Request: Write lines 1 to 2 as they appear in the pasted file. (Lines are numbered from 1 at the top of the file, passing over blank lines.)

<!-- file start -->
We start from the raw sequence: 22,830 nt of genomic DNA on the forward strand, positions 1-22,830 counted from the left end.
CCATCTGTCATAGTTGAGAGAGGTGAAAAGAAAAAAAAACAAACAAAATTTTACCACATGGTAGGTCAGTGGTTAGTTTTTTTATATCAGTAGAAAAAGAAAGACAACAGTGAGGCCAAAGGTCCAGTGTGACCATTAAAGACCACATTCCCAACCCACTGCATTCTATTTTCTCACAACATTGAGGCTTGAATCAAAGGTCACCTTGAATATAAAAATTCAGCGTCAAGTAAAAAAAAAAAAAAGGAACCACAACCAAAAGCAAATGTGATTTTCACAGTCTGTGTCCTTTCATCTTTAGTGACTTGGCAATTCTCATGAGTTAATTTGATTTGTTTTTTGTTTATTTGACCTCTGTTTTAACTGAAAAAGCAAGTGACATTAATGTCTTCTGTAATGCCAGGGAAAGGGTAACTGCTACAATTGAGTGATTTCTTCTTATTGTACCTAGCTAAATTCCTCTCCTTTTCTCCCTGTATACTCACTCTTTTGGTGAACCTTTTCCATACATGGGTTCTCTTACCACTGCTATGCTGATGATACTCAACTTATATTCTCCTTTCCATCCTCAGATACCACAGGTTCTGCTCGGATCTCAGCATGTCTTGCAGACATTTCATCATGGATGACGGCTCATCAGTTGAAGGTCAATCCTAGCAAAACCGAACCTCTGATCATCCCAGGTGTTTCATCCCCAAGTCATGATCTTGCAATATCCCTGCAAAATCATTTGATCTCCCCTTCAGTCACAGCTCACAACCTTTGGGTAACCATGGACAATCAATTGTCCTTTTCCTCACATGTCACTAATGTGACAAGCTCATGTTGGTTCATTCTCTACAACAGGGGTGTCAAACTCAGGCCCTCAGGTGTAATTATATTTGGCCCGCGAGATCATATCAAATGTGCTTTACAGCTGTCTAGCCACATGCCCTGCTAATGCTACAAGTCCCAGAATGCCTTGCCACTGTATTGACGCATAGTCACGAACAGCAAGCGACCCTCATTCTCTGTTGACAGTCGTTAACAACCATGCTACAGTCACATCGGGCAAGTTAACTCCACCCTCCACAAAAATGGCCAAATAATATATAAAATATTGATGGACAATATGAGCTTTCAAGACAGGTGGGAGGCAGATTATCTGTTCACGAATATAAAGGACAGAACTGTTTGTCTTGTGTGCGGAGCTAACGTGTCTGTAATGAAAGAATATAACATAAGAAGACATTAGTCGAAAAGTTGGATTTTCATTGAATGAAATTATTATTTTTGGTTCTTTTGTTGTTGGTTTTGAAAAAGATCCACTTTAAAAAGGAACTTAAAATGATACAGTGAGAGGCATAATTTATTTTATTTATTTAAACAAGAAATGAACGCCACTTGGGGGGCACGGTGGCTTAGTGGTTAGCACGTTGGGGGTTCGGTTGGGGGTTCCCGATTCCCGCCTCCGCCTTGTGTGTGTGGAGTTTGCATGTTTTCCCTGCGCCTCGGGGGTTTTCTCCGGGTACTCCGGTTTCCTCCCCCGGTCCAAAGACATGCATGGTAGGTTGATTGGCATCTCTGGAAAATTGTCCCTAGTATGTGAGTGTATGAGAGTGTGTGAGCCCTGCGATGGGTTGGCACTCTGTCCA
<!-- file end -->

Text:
We start from the raw sequence: 22,830 nt of genomic DNA on the forward strand, positions 1-22,830 counted from the left end.
CCATCTGTCATAGTTGAGAGAGGTGAAAAGAAAAAAAAACAAACAAAATTTTACCACATGGTAGGTCAGTGGTTAGTTTTTTTATATCAGTAGAAAAAGAAAGACAACAGTGAGGCCAAAGGTCCAGTGTGACCATTAAAGACCACATTCCCAACCCACTGCATTCTATTTTCTCACAACATTGAGGCTTGAATCAAAGGTCACCTTGAATATAAAAATTCAGCGTCAAGTAAAAAAAAAAAAAAGGAACCACAACCAAAAGCAAATGTGATTTTCACAGTCTGTGTCCTTTCATCTTTAGTGACTTGGCAATTCTCATGAGTTAATTTGATTTGTTTTTTGTTTATTTGACCTCTGTTTTAACTGAAAAAGCAAGTGACATTAATGTCTTCTGTAATGCCAGGGAAAGGGTAACTGCTACAATTGAGTGATTTCTTCTTATTGTACCTAGCTAAATTCCTCTCCTTTTCTCCCTGTATACTCACTCTTTTGGTGAACCTTTTCCATACATGGGTTCTCTTACCACTGCTATGCTGATGATACTCAACTTATATTCTCCTTTCCATCCTCAGATACCACAGGTTCTGCTCGGATCTCAGCATGTCTTGCAGACATTTCATCATGGATGACGGCTCATCAGTTGAAGGTCAATCCTAGCAAAACCGAACCTCTGATCATCCCAGGTGTTTCATCCCCAAGTCATGATCTTGCAATATCCCTGCAAAATCATTTGATCTCCCCTTCAGTCACAGCTCACAACCTTTGGGTAACCATGGACAATCAATTGTCCTTTTCCTCACATGTCACTAATGTGACAAGCTCATGTTGGTTCATTCTCTACAACAGGGGTGTCAAACTCAGGCCCTCAGGTGTAATTATATTTGGCCCGCGAGATCATATCAAATGTGCTTTACAGCTGTCTAGCCACATGCCCTGCTAATGCTACAAGTCCCAGAATGCCTTGCCACTGTATTGACGCATAGTCACGAACAGCAAGCGACCCTCATTCTCTGTTGACAGTCGTTAACAACCATGCTACAGTCACATCGGGCAAGTTAACTCCACCCTCCACAAAAATGGCCAAATAATATATAAAATATTGATGGACAATATGAGCTTTCAAGACAGGTGGGAGGCAGATTATCTGTTCACGAATATAAAGGACAGAACTGTTTGTCTTGTGTGCGGAGCTAACGTGTCTGTAATGAAAGAATATAACATAAGAAGACATTAGTCGAAAAGTTGGATTTTCATTGAATGAAATTATTATTTTTGGTTCTTTTGTTGTTGGTTTTGAAAAAGATCCACTTTAAAAAGGAACTTAAAATGATACAGTGAGAGGCATAATTTATTTTATTTATTTAAACAAGAAATGAACGCCACTTGGGGGGCACGGTGGCTTAGTGGTTAGCACGTTGGGGGTTCGGTTGGGGGTTCCCGATTCCCGCCTCCGCCTTGTGTGTGTGGAGTTTGCATGTTTTCCCTGCGCCTCGGGGGTTTTCTCCGGGTACTCCGGTTTCCTCCCCCGGTCCAAAGACATGCATGGTAGGTTGATTGGCATCTCTGGAAAATTGTCCCTAGTATGTGAGTGTATGAGAGTGTGTGAGCCCTGCGATGGGTTGGCACTCTGTCCA